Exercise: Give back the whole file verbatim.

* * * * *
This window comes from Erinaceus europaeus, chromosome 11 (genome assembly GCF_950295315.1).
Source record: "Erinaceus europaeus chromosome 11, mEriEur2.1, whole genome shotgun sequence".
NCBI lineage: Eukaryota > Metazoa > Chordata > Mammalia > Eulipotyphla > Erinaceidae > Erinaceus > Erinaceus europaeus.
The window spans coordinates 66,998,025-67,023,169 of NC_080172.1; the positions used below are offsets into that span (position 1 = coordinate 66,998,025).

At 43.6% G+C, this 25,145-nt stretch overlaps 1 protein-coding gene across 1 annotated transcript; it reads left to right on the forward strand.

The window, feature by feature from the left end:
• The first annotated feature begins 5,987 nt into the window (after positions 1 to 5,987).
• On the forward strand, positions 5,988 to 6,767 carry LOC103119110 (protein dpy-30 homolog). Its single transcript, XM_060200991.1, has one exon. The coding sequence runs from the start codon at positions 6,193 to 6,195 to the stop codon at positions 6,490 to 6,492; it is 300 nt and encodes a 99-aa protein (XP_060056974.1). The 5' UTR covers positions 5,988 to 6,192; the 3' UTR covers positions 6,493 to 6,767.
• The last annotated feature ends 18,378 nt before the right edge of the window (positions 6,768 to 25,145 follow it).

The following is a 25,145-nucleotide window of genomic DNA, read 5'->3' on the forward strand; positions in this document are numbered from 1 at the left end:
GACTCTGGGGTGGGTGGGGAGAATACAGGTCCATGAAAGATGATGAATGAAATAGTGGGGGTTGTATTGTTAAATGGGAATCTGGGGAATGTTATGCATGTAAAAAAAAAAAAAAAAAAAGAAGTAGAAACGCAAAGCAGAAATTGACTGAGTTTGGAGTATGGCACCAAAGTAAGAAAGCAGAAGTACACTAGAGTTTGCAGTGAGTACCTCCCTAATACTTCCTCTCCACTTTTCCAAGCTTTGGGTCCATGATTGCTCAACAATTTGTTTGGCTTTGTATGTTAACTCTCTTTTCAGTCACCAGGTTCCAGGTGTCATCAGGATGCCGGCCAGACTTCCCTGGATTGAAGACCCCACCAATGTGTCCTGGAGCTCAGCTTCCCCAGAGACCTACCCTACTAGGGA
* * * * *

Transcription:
This window comes from Erinaceus europaeus, chromosome 11 (genome assembly GCF_950295315.1).
Source record: "Erinaceus europaeus chromosome 11, mEriEur2.1, whole genome shotgun sequence".
NCBI lineage: Eukaryota > Metazoa > Chordata > Mammalia > Eulipotyphla > Erinaceidae > Erinaceus > Erinaceus europaeus.
The window spans coordinates 66,998,025-67,023,169 of NC_080172.1; the positions used below are offsets into that span (position 1 = coordinate 66,998,025).

At 43.6% G+C, this 25,145-nt stretch overlaps 1 protein-coding gene across 1 annotated transcript; it reads left to right on the forward strand.

The window, feature by feature from the left end:
• The first annotated feature begins 5,987 nt into the window (after positions 1 to 5,987).
• On the forward strand, positions 5,988 to 6,767 carry LOC103119110 (protein dpy-30 homolog). Its single transcript, XM_060200991.1, has one exon. The coding sequence runs from the start codon at positions 6,193 to 6,195 to the stop codon at positions 6,490 to 6,492; it is 300 nt and encodes a 99-aa protein (XP_060056974.1). The 5' UTR covers positions 5,988 to 6,192; the 3' UTR covers positions 6,493 to 6,767.
• The last annotated feature ends 18,378 nt before the right edge of the window (positions 6,768 to 25,145 follow it).

The following is a 25,145-nucleotide window of genomic DNA, read 5'->3' on the forward strand; positions in this document are numbered from 1 at the left end:
GACTCTGGGGTGGGTGGGGAGAATACAGGTCCATGAAAGATGATGAATGAAATAGTGGGGGTTGTATTGTTAAATGGGAATCTGGGGAATGTTATGCATGTAAAAAAAAAAAAAAAAAAAGAAGTAGAAACGCAAAGCAGAAATTGACTGAGTTTGGAGTATGGCACCAAAGTAAGAAAGCAGAAGTACACTAGAGTTTGCAGTGAGTACCTCCCTAATACTTCCTCTCCACTTTTCCAAGCTTTGGGTCCATGATTGCTCAACAATTTGTTTGGCTTTGTATGTTAACTCTCTTTTCAGTCACCAGGTTCCAGGTGTCATCAGGATGCCGGCCAGACTTCCCTGGATTGAAGACCCCACCAATGTGTCCTGGAGCTCAGCTTCCCCAGAGACCTACCCTACTAGGGA